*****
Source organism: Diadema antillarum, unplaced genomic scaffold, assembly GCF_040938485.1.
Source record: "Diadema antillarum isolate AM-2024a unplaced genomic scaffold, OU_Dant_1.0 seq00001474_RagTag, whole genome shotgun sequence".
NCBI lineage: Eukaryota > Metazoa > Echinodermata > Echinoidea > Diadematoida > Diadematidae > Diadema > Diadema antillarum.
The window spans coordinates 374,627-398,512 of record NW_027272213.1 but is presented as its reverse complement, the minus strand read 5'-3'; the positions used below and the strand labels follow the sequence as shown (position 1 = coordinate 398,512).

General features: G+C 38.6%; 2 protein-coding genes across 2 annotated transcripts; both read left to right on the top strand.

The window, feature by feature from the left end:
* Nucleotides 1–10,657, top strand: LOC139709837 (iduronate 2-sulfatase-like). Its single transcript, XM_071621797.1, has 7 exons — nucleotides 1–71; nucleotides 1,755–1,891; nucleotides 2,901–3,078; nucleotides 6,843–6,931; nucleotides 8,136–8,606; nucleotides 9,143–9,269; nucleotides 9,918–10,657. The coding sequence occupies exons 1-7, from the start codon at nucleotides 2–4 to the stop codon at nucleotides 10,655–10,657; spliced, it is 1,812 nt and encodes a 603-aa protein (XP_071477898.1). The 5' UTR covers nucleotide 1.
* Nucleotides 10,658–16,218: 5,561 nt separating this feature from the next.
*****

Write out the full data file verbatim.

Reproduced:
Source organism: Diadema antillarum, unplaced genomic scaffold, assembly GCF_040938485.1.
Source record: "Diadema antillarum isolate AM-2024a unplaced genomic scaffold, OU_Dant_1.0 seq00001474_RagTag, whole genome shotgun sequence".
NCBI lineage: Eukaryota > Metazoa > Echinodermata > Echinoidea > Diadematoida > Diadematidae > Diadema > Diadema antillarum.
The window spans coordinates 374,627-398,512 of record NW_027272213.1 but is presented as its reverse complement, the minus strand read 5'-3'; the positions used below and the strand labels follow the sequence as shown (position 1 = coordinate 398,512).

General features: G+C 38.6%; 2 protein-coding genes across 2 annotated transcripts; both read left to right on the top strand.

The window, feature by feature from the left end:
* Nucleotides 1–10,657, top strand: LOC139709837 (iduronate 2-sulfatase-like). Its single transcript, XM_071621797.1, has 7 exons — nucleotides 1–71; nucleotides 1,755–1,891; nucleotides 2,901–3,078; nucleotides 6,843–6,931; nucleotides 8,136–8,606; nucleotides 9,143–9,269; nucleotides 9,918–10,657. The coding sequence occupies exons 1-7, from the start codon at nucleotides 2–4 to the stop codon at nucleotides 10,655–10,657; spliced, it is 1,812 nt and encodes a 603-aa protein (XP_071477898.1). The 5' UTR covers nucleotide 1.
* Nucleotides 10,658–16,218: 5,561 nt separating this feature from the next.